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Old 10-02-2010, 10:35 AM   #20
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Quote:
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When I drive by there I think about stopping but I can't because I have class.

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Old 10-02-2010, 10:47 AM   #21
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Quote:
Originally Posted by Eye_m_no_angel View Post
Older Indians had the throttle on the left hand side and the manual spark advance on the right hand side. I've only had the chance to ride one, and it was a brief experiment, and it was confusing, and challenging, at best.

He was in his twenty's and said he (re)built it from the ground up?

If that's true then I'd say he has a TON of cash and a LOT of time to learn how to work on archaic bikes. And I do mean he has had YEARS to figure that stuff out. (I'd also say he was fibbing to you.) Nice looking resto though!
the kicker about us 20-somethings is that because of the economy we have a ton of time on our hands and alot of us have parents with a pre-meltdown paycheck. I'm not saying it as a good or a bad thing, kind of matter-of-fact type stuff. In my case(at least) mom is more than glad to write a check for a new part, but in my defense I do have my ass. in criminal justice and going for my masters(so i dont come off too spoiled)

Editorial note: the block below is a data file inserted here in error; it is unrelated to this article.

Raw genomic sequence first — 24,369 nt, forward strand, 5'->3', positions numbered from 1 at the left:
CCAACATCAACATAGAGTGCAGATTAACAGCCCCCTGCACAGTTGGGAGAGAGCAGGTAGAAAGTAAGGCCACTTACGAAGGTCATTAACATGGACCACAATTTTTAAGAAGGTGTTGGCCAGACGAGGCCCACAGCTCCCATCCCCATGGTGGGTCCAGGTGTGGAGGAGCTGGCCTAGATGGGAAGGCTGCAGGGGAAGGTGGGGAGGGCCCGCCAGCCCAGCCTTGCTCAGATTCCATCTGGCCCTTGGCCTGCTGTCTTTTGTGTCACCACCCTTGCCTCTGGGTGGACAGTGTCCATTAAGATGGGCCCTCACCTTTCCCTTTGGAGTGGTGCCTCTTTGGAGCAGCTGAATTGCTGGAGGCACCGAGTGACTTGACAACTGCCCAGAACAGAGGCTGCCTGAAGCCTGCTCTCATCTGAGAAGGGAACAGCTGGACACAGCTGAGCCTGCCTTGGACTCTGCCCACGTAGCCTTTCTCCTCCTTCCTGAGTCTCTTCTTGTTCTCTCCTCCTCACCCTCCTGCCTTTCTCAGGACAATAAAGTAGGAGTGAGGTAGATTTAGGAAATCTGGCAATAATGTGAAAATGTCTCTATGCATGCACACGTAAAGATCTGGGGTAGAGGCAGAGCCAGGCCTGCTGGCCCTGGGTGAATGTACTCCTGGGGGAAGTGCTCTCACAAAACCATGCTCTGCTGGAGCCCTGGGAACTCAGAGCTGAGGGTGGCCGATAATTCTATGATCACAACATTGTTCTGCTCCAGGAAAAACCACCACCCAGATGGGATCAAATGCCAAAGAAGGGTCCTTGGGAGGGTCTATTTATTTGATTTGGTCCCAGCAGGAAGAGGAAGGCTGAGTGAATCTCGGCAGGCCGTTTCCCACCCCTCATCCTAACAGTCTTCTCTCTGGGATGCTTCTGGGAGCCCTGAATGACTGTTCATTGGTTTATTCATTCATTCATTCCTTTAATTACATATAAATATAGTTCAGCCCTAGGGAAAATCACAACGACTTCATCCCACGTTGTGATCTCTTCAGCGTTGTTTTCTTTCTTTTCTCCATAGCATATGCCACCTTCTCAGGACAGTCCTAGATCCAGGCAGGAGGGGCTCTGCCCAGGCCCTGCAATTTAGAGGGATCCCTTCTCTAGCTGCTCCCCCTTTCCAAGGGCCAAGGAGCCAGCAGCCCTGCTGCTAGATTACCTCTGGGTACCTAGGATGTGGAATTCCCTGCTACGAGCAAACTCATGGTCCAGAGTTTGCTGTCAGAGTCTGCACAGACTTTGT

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Old 10-02-2010, 10:49 AM   #22
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Quote:
Originally Posted by Dodsfall View Post
Motorcycles have gone through many evolutions through the years, especially where controls are concerned. The throttle was a lever located on the fuel tank for many years on most models. The first Sportsters had the shifter on the right foot for track racing.

The US DOT standardized motorcycle controls and displays in the early 70's.

http://www.fmcsa.dot.gov/rules-regul...ection=571.123
Most European bikes had the foot shifter on the right side. Ossa was an exception. Bultaco had the shift pattern reversed on the Metralla due to the link set up - one up four down. The Triumphs and BSAs along with most all other British bikes had the right side shift pedal from the thirties on up. I rode a 38 BSA 500 with the right side shift - a bit clunkier than my Bultacos no doubt, but very entertaining.

The thing that happened relative to the standardization had more to due with the huge influx and influence of the Japanese manufacturers who's machines virtually all had left side shifts. Some had a right side stub for conversion, but very few. So when it came time to standardize, it was the majority rule situation.

There were some weirdies there in the left side shift bikes from Japan too. There were the upside down patterns, now called roadrace patterns, where first is up. But they had some complications in neutral placement in some too. It could be N then up for 1-2-3-4-5 and there might have been some N then down for 1-2-3 or so.

The most notorious, the most insideous was the infamous rotational pattern from Bridgestone and maybe some others. It went N-1-2-3-4-N-1-2-3-4-N-1-2-3-4 ad infinitum. Yes, you are reading this right, you could shift through 4th and if, not knowing what gear you were in, you went for another gear you'd hit neutral, if you thought you missed a gear and shifted again you'd be screaming the guts out of the engine back in first. Talk about a dangerous pattern!

Personally I liked the right side shift/left side clutch... but then again I liked Bultacos and flat tracking.